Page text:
Panorama | Special Presentations
Sophomore writer-director Barry Jenkins’ (Medicine for Melancholy) Florida-set coming-of-age tale eschews the usual tropes common to the genre in favour of an urgent, deeply felt take on what it means to be a black man in America today. Alternating between tough and tender—and anchored by a breakout performance from newcomer Trevante Rhodes—the film follows young Chiron across three defining chapters in his life as he experiences the ecstasy, pain and beauty of falling in love while grappling with his own sexuality.
From his boyhood days, lived in the midst of a 1980s Miami crack epidemic, through to adulthood, the one constant in Chiron’s life has been the near-ubiquitous availability of drugs and the constant threat of violence. As a child, he was bullied at school and dealt with harshly at home by his father (Mahershala Ali, from House of Cards); as an adult (when he is so convincingly played by Rhodes), the battleground has become his own psyche. How can he come to terms with the love he feels for his best friend (The Knick’s André Holland)? Can he accept his own sexuality?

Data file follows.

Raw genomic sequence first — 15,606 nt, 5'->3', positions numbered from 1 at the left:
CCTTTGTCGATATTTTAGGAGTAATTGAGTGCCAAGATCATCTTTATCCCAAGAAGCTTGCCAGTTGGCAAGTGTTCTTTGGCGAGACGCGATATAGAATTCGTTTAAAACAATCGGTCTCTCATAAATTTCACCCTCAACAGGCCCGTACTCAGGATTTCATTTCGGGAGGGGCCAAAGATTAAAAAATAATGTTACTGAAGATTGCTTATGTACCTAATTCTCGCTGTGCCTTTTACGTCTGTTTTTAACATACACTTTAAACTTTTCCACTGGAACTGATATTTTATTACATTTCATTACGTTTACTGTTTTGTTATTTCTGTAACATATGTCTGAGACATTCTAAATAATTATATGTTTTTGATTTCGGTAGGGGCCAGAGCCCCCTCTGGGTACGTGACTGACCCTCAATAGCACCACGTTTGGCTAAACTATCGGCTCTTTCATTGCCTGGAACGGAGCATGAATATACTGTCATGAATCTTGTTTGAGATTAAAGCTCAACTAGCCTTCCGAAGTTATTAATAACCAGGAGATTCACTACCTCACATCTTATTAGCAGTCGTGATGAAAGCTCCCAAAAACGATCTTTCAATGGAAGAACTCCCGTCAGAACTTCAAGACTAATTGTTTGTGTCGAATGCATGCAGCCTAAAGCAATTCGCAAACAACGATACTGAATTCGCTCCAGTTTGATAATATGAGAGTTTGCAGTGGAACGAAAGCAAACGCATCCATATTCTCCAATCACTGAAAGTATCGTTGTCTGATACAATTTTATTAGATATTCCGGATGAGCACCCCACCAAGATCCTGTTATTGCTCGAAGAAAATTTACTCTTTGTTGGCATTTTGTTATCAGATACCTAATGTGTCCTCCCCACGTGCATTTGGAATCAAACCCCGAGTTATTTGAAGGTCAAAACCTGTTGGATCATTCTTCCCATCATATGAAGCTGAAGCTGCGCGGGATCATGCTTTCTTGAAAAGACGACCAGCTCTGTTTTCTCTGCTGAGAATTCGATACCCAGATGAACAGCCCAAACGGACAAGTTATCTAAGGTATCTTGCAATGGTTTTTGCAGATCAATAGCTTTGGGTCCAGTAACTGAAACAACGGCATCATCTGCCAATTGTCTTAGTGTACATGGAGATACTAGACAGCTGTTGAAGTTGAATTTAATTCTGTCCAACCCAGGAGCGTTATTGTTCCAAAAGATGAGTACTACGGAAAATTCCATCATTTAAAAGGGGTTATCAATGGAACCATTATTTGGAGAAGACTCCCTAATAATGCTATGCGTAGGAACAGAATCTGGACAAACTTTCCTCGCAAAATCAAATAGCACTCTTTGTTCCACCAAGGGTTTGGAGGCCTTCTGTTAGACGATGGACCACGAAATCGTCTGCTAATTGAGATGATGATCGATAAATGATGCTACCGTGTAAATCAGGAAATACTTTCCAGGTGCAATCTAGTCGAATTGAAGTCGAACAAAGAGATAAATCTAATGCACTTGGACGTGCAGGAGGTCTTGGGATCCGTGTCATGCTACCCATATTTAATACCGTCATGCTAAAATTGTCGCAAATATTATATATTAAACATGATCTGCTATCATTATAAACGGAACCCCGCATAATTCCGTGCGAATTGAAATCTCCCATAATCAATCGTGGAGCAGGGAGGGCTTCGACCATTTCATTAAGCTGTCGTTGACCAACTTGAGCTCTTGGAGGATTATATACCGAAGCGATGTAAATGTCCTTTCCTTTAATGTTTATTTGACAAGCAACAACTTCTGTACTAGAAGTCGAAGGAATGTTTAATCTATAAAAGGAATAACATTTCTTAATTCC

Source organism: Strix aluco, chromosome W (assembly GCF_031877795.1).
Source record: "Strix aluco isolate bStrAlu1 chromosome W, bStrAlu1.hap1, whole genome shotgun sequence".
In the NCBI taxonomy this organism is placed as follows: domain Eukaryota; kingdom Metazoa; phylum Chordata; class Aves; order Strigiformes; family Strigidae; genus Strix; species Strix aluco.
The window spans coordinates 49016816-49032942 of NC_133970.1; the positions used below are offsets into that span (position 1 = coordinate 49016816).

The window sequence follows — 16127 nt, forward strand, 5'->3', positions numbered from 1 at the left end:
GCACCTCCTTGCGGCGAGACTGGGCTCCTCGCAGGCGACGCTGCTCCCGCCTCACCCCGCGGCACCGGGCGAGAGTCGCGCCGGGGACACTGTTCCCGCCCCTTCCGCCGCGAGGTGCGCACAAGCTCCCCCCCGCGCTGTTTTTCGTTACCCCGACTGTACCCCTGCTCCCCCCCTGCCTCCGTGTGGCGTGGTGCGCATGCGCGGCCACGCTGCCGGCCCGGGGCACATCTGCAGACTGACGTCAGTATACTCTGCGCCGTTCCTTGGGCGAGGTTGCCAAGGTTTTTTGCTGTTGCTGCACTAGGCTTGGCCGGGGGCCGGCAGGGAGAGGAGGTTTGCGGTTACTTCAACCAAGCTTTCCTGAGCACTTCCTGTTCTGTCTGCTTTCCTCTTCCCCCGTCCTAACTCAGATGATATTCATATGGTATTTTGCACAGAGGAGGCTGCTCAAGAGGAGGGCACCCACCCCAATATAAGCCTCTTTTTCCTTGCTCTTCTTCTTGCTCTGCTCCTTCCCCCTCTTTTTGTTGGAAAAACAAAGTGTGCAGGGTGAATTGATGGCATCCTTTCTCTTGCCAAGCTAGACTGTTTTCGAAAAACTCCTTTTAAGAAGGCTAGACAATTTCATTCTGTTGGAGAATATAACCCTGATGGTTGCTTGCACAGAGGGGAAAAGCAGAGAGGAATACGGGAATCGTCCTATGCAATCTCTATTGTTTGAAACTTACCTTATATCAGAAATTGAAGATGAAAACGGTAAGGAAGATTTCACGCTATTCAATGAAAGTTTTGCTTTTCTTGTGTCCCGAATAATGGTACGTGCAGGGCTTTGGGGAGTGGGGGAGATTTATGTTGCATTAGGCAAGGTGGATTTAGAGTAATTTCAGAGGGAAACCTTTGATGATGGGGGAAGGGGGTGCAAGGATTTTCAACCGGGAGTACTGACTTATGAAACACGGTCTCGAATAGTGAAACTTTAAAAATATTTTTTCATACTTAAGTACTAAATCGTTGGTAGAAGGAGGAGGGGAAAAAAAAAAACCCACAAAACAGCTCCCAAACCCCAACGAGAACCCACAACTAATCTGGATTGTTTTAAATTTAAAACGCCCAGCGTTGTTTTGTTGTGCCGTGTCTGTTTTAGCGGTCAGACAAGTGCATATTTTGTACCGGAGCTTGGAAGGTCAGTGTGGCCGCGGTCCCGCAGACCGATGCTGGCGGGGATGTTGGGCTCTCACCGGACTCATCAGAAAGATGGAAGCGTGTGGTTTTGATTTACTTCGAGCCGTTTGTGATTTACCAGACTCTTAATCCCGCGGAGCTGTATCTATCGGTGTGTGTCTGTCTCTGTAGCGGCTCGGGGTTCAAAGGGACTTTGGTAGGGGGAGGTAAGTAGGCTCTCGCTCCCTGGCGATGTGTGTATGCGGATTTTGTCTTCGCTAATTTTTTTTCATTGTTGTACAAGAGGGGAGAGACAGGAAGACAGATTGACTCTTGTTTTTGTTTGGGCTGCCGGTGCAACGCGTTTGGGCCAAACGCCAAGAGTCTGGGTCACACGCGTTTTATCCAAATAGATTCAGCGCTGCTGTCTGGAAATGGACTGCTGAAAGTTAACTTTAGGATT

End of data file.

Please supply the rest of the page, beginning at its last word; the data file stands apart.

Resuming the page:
Jenkins’ achievements here are both stylistic and thematic. His combination of impressionism and realism allows us to wholly enter Chiron’s life and to feel his triumphs and defeats on a visceral level. That Jenkins succeeds in doing so while shattering stereotypes along the way makes this a groundbreaking film and a sensual, intoxicating piece of cinema.
“[The] best film I’ve seen in a long time and the best take on black masculinity… ever.”—Ta-Nehisi Coates